The major challenge we all face is understanding the complex storage systems that makeup today’s corporate infrastructures; where, and how, to collect and preserve critical data and adapting analysis techniques accordingly. Storage devices will have the capacity to hold much more data; hopefully, digital forensic tools and appliances will be developed accordingly. No doubt budgets will dictate that the current trend towards automated tools for collection and preliminary processing continues. Unstructured triage concerns me; let’s hope that standards don’t drop and competency training is adopted accordingly.

7. One of the questions we’re often asked at Forensic Focus is “how do I get started in a digital forensics career?”

There are limited opportunities within the industry to those without a degree or relevant experience; an appropriate University course with a work placement option is a great starting point. Any work experience within the industry is a valuable addition to your CV; also, prepare to diversify as there are lots of disciplines now that can lead to an interesting career in digital forensics. Think about your CV; there are a lot of people trying to break into the industry and employers can be selective.

8. With regard to that question – but also more broadly – what qualifications, skills or qualities do you look for when assessing potential employees?

Communication skills, oral, written, and technological, are essential. Technically, all my team need to be able to acquire data from a wide range of complex storage structures; therefore hardware, network and security skills are fundamental. With experience I would be expecting to see appropriate vendor-specific training; any other relevant training or skills is a bonus. Any programming skills will assist you and don’t overlook specialist niche areas e.g. database forensics.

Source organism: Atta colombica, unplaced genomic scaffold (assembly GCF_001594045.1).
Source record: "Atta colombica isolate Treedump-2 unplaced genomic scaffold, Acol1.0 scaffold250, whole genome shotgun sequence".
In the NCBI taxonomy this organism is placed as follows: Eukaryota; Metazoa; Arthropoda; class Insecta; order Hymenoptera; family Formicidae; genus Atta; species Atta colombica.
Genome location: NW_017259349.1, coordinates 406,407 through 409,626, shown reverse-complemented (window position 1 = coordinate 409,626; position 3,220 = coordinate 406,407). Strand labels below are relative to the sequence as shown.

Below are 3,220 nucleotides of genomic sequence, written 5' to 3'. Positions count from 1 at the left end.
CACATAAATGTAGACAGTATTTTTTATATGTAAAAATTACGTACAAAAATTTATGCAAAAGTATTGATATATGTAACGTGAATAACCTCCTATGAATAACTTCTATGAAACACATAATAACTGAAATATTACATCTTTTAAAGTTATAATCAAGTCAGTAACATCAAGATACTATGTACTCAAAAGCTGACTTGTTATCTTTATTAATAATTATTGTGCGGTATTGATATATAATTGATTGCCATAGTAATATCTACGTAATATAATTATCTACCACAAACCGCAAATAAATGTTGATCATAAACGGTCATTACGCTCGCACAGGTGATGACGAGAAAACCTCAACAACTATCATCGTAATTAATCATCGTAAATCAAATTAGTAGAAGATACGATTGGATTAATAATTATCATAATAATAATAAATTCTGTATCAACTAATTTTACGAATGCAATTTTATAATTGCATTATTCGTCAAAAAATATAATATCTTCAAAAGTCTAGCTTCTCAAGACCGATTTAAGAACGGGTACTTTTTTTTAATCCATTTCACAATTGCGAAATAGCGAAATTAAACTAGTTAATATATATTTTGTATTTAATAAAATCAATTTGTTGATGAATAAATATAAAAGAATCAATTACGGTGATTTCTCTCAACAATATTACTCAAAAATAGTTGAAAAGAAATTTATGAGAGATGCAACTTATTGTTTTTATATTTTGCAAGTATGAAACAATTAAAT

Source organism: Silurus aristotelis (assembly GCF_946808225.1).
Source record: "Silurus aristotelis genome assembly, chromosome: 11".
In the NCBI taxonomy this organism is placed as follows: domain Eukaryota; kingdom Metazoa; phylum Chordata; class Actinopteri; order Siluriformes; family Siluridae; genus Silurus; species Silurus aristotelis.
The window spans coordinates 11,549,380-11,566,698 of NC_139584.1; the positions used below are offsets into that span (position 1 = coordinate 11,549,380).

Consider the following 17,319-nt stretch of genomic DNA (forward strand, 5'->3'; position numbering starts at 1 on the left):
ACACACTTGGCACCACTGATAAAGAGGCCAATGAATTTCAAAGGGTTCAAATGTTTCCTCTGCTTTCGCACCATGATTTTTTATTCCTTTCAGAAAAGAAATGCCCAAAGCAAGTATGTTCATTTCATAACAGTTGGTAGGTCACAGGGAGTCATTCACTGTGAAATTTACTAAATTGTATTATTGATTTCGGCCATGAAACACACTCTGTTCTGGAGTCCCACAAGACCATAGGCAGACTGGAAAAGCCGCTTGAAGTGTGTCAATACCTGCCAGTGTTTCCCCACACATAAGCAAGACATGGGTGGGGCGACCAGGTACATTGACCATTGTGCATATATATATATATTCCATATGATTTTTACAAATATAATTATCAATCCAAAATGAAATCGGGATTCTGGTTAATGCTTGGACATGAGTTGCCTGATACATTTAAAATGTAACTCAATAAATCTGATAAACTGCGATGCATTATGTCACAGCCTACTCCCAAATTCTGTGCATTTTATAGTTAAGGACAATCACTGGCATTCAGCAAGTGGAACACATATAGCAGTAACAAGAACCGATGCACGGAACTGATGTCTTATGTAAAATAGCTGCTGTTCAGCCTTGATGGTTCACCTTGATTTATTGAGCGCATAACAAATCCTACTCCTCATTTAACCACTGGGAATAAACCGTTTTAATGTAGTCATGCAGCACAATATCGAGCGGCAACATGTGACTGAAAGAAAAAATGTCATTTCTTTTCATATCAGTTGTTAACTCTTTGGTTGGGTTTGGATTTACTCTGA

9. What would you most like to see changed or improved in the field of digital forensics?

Individual accreditation, not related to a specific product, which is recognised throughout the industry. How much time and money has been wasted on schemes that have gone nowhere? We still don’t have a joined up approach and all certifications equal significant investment; from a private sector perspective, which ones will assist business development?

10. What is the most rewarding part of your job and what are your plans for the future?

Developing careers, giving opportunities to graduates and seeing individuals progress within the industry; it highlights that my recruitment policy is effective (seeing many former employees working for larger organisations). Extending information security to the wider threat from cybercrime; enhancing our investigation capability in the corporate market place on the back of the ‘Cyber Security’ revolution!

11. What do you do to relax when you’re not working?

I’m not sure ‘relax’ is an apt description but I follow my football team home and away (I enjoy travelling as well); football is an emotive subject and my many friends in the industry will know where my loyalties lie!